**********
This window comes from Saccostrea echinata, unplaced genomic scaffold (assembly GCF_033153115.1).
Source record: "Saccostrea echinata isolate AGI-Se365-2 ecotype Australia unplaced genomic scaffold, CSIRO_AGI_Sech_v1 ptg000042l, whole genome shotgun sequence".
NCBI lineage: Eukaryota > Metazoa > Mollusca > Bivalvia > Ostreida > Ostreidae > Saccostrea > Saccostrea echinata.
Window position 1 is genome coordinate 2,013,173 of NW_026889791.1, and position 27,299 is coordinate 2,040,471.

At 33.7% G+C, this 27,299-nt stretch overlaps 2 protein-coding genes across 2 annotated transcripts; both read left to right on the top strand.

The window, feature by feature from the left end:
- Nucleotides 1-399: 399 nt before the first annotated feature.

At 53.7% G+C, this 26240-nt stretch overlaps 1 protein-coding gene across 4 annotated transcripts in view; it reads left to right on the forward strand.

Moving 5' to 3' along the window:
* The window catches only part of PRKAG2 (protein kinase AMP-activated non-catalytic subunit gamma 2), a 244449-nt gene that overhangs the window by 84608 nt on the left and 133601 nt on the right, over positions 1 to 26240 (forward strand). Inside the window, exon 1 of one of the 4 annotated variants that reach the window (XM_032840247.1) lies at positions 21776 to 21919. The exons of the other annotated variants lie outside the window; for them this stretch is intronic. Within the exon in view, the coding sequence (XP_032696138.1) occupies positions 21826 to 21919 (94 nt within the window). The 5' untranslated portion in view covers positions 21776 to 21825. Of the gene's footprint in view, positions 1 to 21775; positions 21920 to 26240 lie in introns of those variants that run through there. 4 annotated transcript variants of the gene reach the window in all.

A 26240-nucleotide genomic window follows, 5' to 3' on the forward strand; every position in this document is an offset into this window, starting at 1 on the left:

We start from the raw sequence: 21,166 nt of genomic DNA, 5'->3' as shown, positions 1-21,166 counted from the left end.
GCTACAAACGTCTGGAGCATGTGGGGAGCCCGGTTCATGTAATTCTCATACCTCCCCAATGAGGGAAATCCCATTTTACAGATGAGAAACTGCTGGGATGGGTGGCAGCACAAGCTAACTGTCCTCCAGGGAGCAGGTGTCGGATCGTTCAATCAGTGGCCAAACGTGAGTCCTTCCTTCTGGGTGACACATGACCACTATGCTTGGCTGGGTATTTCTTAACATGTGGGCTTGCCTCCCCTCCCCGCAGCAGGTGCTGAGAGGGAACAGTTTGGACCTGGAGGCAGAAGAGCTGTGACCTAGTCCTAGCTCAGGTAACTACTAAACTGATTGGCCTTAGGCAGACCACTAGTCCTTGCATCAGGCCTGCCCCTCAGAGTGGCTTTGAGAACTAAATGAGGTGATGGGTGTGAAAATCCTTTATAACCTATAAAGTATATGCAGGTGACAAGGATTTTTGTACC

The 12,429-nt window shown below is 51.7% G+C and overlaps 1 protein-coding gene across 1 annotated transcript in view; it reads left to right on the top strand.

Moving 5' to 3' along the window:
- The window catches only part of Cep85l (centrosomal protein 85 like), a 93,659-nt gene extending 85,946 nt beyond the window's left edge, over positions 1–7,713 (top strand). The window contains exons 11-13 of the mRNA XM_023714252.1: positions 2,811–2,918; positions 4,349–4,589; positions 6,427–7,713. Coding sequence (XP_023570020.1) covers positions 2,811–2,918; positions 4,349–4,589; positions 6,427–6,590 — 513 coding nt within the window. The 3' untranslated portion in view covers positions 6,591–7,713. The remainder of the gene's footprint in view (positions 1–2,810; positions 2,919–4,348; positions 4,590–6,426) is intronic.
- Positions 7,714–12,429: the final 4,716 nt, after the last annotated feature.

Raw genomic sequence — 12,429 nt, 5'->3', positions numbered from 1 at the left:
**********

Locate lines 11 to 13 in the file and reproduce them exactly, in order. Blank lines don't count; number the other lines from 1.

A 26240-nucleotide genomic window follows, 5' to 3' on the forward strand; every position in this document is an offset into this window, starting at 1 on the left:

We start from the raw sequence: 21,166 nt of genomic DNA, 5'->3' as shown, positions 1-21,166 counted from the left end.
GCTACAAACGTCTGGAGCATGTGGGGAGCCCGGTTCATGTAATTCTCATACCTCCCCAATGAGGGAAATCCCATTTTACAGATGAGAAACTGCTGGGATGGGTGGCAGCACAAGCTAACTGTCCTCCAGGGAGCAGGTGTCGGATCGTTCAATCAGTGGCCAAACGTGAGTCCTTCCTTCTGGGTGACACATGACCACTATGCTTGGCTGGGTATTTCTTAACATGTGGGCTTGCCTCCCCTCCCCGCAGCAGGTGCTGAGAGGGAACAGTTTGGACCTGGAGGCAGAAGAGCTGTGACCTAGTCCTAGCTCAGGTAACTACTAAACTGATTGGCCTTAGGCAGACCACTAGTCCTTGCATCAGGCCTGCCCCTCAGAGTGGCTTTGAGAACTAAATGAGGTGATGGGTGTGAAAATCCTTTATAACCTATAAAGTATATGCAGGTGACAAGGATTTTTGTACC